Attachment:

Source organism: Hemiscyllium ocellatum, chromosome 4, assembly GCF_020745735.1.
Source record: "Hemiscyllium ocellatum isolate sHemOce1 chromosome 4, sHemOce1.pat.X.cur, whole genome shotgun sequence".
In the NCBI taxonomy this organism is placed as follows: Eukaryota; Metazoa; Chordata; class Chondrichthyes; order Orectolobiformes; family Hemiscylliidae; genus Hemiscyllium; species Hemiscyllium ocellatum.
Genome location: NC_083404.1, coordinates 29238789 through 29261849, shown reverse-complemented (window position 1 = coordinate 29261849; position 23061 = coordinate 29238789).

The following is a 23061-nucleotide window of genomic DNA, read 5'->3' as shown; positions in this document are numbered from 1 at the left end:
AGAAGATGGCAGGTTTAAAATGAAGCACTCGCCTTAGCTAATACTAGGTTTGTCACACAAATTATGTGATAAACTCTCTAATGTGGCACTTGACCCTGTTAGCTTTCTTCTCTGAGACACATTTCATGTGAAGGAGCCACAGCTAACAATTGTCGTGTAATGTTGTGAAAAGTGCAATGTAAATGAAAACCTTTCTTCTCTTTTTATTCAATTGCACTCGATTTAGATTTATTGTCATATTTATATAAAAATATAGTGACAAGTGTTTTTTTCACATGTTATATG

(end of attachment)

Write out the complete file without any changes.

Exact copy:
Source organism: Hemiscyllium ocellatum, chromosome 4, assembly GCF_020745735.1.
Source record: "Hemiscyllium ocellatum isolate sHemOce1 chromosome 4, sHemOce1.pat.X.cur, whole genome shotgun sequence".
In the NCBI taxonomy this organism is placed as follows: Eukaryota; Metazoa; Chordata; class Chondrichthyes; order Orectolobiformes; family Hemiscylliidae; genus Hemiscyllium; species Hemiscyllium ocellatum.
Genome location: NC_083404.1, coordinates 29238789 through 29261849, shown reverse-complemented (window position 1 = coordinate 29261849; position 23061 = coordinate 29238789).

The following is a 23061-nucleotide window of genomic DNA, read 5'->3' as shown; positions in this document are numbered from 1 at the left end:
AGAAGATGGCAGGTTTAAAATGAAGCACTCGCCTTAGCTAATACTAGGTTTGTCACACAAATTATGTGATAAACTCTCTAATGTGGCACTTGACCCTGTTAGCTTTCTTCTCTGAGACACATTTCATGTGAAGGAGCCACAGCTAACAATTGTCGTGTAATGTTGTGAAAAGTGCAATGTAAATGAAAACCTTTCTTCTCTTTTTATTCAATTGCACTCGATTTAGATTTATTGTCATATTTATATAAAAATATAGTGACAAGTGTTTTTTTCACATGTTATATG